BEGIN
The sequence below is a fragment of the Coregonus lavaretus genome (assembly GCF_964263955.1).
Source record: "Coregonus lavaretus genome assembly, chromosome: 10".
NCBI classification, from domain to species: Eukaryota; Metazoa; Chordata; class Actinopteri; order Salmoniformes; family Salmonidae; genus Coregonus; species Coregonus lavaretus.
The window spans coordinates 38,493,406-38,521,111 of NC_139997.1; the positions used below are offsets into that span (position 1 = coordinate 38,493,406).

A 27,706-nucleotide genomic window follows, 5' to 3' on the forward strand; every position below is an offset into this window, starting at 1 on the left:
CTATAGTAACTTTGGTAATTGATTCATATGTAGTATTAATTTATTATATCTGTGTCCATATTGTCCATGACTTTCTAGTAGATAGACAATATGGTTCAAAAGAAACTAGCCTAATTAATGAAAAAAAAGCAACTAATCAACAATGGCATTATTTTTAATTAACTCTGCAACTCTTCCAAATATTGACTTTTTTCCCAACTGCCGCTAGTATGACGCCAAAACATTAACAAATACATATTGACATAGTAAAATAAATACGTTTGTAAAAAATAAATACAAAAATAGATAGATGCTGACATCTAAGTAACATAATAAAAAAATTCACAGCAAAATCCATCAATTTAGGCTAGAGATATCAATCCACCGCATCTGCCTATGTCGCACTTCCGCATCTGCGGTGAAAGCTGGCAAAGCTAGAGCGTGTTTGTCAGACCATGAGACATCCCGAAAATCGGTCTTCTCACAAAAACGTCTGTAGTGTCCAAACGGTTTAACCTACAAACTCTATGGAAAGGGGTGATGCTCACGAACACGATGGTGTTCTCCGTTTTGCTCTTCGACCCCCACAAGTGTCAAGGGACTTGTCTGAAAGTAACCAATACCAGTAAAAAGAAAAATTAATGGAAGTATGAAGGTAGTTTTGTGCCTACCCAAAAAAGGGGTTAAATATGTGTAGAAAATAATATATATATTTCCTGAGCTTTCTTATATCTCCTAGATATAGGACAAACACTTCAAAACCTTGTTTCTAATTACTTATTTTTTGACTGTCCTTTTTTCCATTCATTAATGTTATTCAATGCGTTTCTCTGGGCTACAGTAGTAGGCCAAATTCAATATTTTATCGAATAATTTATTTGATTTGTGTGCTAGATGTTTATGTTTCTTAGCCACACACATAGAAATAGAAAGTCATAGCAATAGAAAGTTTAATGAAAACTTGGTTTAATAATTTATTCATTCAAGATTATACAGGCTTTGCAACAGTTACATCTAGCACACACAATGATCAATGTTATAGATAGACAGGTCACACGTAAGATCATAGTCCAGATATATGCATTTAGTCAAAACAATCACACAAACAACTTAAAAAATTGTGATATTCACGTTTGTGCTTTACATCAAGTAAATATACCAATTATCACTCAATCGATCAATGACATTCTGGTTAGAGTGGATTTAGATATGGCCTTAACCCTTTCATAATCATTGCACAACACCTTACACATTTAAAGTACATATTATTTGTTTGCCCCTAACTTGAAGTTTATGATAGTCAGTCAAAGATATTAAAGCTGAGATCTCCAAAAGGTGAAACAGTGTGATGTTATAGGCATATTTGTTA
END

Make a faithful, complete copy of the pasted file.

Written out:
The sequence below is a fragment of the Coregonus lavaretus genome (assembly GCF_964263955.1).
Source record: "Coregonus lavaretus genome assembly, chromosome: 10".
NCBI classification, from domain to species: Eukaryota; Metazoa; Chordata; class Actinopteri; order Salmoniformes; family Salmonidae; genus Coregonus; species Coregonus lavaretus.
The window spans coordinates 38,493,406-38,521,111 of NC_139997.1; the positions used below are offsets into that span (position 1 = coordinate 38,493,406).

A 27,706-nucleotide genomic window follows, 5' to 3' on the forward strand; every position below is an offset into this window, starting at 1 on the left:
CTATAGTAACTTTGGTAATTGATTCATATGTAGTATTAATTTATTATATCTGTGTCCATATTGTCCATGACTTTCTAGTAGATAGACAATATGGTTCAAAAGAAACTAGCCTAATTAATGAAAAAAAAGCAACTAATCAACAATGGCATTATTTTTAATTAACTCTGCAACTCTTCCAAATATTGACTTTTTTCCCAACTGCCGCTAGTATGACGCCAAAACATTAACAAATACATATTGACATAGTAAAATAAATACGTTTGTAAAAAATAAATACAAAAATAGATAGATGCTGACATCTAAGTAACATAATAAAAAAATTCACAGCAAAATCCATCAATTTAGGCTAGAGATATCAATCCACCGCATCTGCCTATGTCGCACTTCCGCATCTGCGGTGAAAGCTGGCAAAGCTAGAGCGTGTTTGTCAGACCATGAGACATCCCGAAAATCGGTCTTCTCACAAAAACGTCTGTAGTGTCCAAACGGTTTAACCTACAAACTCTATGGAAAGGGGTGATGCTCACGAACACGATGGTGTTCTCCGTTTTGCTCTTCGACCCCCACAAGTGTCAAGGGACTTGTCTGAAAGTAACCAATACCAGTAAAAAGAAAAATTAATGGAAGTATGAAGGTAGTTTTGTGCCTACCCAAAAAAGGGGTTAAATATGTGTAGAAAATAATATATATATTTCCTGAGCTTTCTTATATCTCCTAGATATAGGACAAACACTTCAAAACCTTGTTTCTAATTACTTATTTTTTGACTGTCCTTTTTTCCATTCATTAATGTTATTCAATGCGTTTCTCTGGGCTACAGTAGTAGGCCAAATTCAATATTTTATCGAATAATTTATTTGATTTGTGTGCTAGATGTTTATGTTTCTTAGCCACACACATAGAAATAGAAAGTCATAGCAATAGAAAGTTTAATGAAAACTTGGTTTAATAATTTATTCATTCAAGATTATACAGGCTTTGCAACAGTTACATCTAGCACACACAATGATCAATGTTATAGATAGACAGGTCACACGTAAGATCATAGTCCAGATATATGCATTTAGTCAAAACAATCACACAAACAACTTAAAAAATTGTGATATTCACGTTTGTGCTTTACATCAAGTAAATATACCAATTATCACTCAATCGATCAATGACATTCTGGTTAGAGTGGATTTAGATATGGCCTTAACCCTTTCATAATCATTGCACAACACCTTACACATTTAAAGTACATATTATTTGTTTGCCCCTAACTTGAAGTTTATGATAGTCAGTCAAAGATATTAAAGCTGAGATCTCCAAAAGGTGAAACAGTGTGATGTTATAGGCATATTTGTTA